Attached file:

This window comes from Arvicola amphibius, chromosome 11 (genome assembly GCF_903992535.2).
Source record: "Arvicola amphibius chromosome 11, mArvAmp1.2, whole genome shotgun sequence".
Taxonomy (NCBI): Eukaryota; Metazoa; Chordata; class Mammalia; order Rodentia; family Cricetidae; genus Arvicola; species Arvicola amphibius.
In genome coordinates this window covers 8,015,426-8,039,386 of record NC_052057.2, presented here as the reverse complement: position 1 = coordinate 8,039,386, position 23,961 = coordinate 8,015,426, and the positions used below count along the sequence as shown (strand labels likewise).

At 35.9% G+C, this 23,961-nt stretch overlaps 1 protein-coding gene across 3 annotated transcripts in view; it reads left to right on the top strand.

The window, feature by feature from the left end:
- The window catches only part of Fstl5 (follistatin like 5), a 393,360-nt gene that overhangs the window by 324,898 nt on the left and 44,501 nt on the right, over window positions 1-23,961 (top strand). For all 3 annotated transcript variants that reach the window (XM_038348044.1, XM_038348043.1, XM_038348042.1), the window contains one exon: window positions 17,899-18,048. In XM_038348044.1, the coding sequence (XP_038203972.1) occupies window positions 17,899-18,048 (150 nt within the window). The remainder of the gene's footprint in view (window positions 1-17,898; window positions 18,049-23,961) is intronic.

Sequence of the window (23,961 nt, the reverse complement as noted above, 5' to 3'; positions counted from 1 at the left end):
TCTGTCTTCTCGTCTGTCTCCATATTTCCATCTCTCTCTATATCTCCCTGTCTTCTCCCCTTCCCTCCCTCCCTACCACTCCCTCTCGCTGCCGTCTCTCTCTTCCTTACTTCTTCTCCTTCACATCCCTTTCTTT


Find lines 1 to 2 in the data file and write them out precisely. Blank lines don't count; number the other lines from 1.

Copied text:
This window comes from Arvicola amphibius, chromosome 11 (genome assembly GCF_903992535.2).
Source record: "Arvicola amphibius chromosome 11, mArvAmp1.2, whole genome shotgun sequence".